In some respects, every method of meditation is like all others, like some others, and like no other. The first level is that of the most general commonalities, disregarding the idiosyncratic variations of technique, emphasis, or belief of any one system. At this most universal level, all meditation systems are variations on a single process for transforming consciousness. The core elements of this process are found in every system, and its specifics undercut ostensible differences among the various schools of meditation.

Preparation for meditation

There is the least common ground among meditation systems on the preparatory groundwork the meditator requires. The systems surveyed here represent the full spectrum of attitudes towards the meditator’s need to prepare himself through some kind of purification. They range from the emphatic insistence on purification as a prelude to meditation voiced in the Bhakti, Kabbalist, Christian, and Sufi traditions to the notion among, for example, Zen schools, that genuine purity arises spontaneously as a by-product of meditation itself. Tantrics of the Bon Marg mark an extreme attitude toward purity in advocating the violation of sexual and other proprieties as part of spiritual practice.

Ideas about the best setting for meditation likewise cover a full spectrum. The Desert Fathers withdrew into the Egyptian wilderness to avoid the marketplace and worldly company; hermetic solitude was essential to their program of severe self-discipline. Modern Indian yogis seek out isolated mountains and jungle retreats for the same reasons. Westernized versions of Indian yoga, however, oppose any forced change in the meditator’s living habits; instead, meditation is simply inserted into an otherwise normal daily agenda. Intensive Zen practice is done ideally in a monastic setting, but it can be part of a meditator’s normal daily round.

In most classical meditation systems, however, a monastery or ashram is the optimal environment for meditation, monks or yogis the ideal companions, the role of the renunciate the highest calling, and scriptures the best reading. Modern systems direct the student to organizational ties and activities while he lives his ordinary lifestyle without imposing any major change.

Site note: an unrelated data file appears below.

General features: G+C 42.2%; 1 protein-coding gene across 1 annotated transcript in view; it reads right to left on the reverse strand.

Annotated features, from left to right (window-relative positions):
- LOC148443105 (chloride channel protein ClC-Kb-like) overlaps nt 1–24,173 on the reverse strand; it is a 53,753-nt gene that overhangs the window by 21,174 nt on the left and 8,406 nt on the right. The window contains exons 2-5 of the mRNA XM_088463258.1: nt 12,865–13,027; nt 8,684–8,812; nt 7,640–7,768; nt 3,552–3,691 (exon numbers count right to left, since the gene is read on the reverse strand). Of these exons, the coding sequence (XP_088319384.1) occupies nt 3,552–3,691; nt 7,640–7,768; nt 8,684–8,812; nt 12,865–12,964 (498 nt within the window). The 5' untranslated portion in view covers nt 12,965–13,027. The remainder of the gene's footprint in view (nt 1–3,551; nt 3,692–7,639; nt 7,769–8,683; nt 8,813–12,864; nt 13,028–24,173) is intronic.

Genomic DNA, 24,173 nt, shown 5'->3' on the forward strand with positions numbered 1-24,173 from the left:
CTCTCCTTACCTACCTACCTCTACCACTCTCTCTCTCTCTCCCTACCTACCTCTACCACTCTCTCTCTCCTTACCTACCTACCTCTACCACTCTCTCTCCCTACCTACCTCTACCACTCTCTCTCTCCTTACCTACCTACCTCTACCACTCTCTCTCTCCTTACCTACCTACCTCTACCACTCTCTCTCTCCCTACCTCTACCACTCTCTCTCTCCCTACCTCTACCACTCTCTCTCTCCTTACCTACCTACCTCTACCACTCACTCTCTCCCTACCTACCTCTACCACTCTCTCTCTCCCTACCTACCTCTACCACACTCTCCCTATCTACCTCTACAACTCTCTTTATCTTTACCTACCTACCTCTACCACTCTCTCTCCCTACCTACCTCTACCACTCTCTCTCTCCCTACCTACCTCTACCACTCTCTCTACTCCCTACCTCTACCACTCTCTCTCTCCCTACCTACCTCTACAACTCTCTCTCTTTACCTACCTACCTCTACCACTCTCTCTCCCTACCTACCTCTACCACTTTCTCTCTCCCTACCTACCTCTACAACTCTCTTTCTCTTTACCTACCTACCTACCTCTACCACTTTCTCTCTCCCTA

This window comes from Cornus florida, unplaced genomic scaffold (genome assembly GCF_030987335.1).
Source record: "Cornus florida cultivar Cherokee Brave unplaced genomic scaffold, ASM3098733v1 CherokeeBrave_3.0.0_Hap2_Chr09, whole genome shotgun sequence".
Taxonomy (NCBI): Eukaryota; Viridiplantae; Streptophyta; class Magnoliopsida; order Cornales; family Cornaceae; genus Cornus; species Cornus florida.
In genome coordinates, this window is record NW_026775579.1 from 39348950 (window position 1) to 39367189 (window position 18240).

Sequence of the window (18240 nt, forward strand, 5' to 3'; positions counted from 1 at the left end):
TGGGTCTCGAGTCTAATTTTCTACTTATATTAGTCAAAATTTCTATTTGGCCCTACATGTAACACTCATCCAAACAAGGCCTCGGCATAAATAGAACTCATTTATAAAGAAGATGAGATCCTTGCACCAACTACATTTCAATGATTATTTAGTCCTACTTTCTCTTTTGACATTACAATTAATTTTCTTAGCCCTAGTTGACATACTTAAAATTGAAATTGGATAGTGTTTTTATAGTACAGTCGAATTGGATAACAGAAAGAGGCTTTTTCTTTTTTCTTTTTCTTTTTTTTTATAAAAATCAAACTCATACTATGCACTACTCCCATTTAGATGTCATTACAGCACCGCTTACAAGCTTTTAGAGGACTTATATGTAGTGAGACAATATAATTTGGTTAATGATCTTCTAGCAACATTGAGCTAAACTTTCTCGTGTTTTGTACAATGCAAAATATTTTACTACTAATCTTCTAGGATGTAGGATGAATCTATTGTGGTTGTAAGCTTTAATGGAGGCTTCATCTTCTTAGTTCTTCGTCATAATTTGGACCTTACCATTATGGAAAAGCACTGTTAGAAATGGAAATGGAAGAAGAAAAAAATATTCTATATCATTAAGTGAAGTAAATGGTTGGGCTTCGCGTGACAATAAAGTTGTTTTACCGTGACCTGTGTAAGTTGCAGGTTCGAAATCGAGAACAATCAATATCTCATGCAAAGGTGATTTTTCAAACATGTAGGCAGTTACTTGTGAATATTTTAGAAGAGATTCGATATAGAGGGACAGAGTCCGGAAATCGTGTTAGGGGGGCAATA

Though other schools such as Zen de-emphasize intellectual study, they all have both formal and informal teachings that students assimilate. In some traditions, formal study is a major emphasis: The Benedictine monk, for example, is to spend one-third of his day in study, the other two-thirds in prayer (or meditation) and manual labour.


The strongest agreement among meditation schools is on the importance of retraining attention. All these systems can be broadly categorized in terms of the major strategies for retraining attention described in the Visuddhimagga: concentration or mindfulness. By using the Visuddhimagga map as an example, we can see similarities of technique obscured by the overlay of jargon and ideology.

The differing names used among meditation systems to describe one and the same way and destination are legion. Sometimes the same term is used in special but very different technical senses by various schools. What translates into the English word “void,” for example, is used by Indian yogis to refer to jhana states and by Mahayana Buddhists to signify the realization of the essential emptiness of all phenomenon. The former usage denotes a mental state devoid of contents (e.g., the formless jhanas); the latter refers to the voidness of phenomenon. Another example: Phillip Kapleau (1967) distinguishes between zazen and meditation, saying that the two “are not to be confused.”

Table 2 classifies techniques from each meditation system according to the Visuddhimagga typology. The criterion for classification is the mechanics of technique: (a) concentration, in which mind focuses on a fixed mental object; (b) mindfulness, in which mind observes itself; or (c) both operations present in integrated combination.

A second prerequisite for classification is internal consistency in descriptions. If it is a concentration technique, other characteristics of the jhana path are mentioned—for example, increasingly subtle bliss accompanying deepened concentration or loss of sense-consciousness. If it is an insight technique, other characteristics of insight practices, such as the realization of the impersonality of mental processes, must be present. If a combined technique, both concentration techniques as well as insight must be mixed and integrated, as in Theravadan vipassana.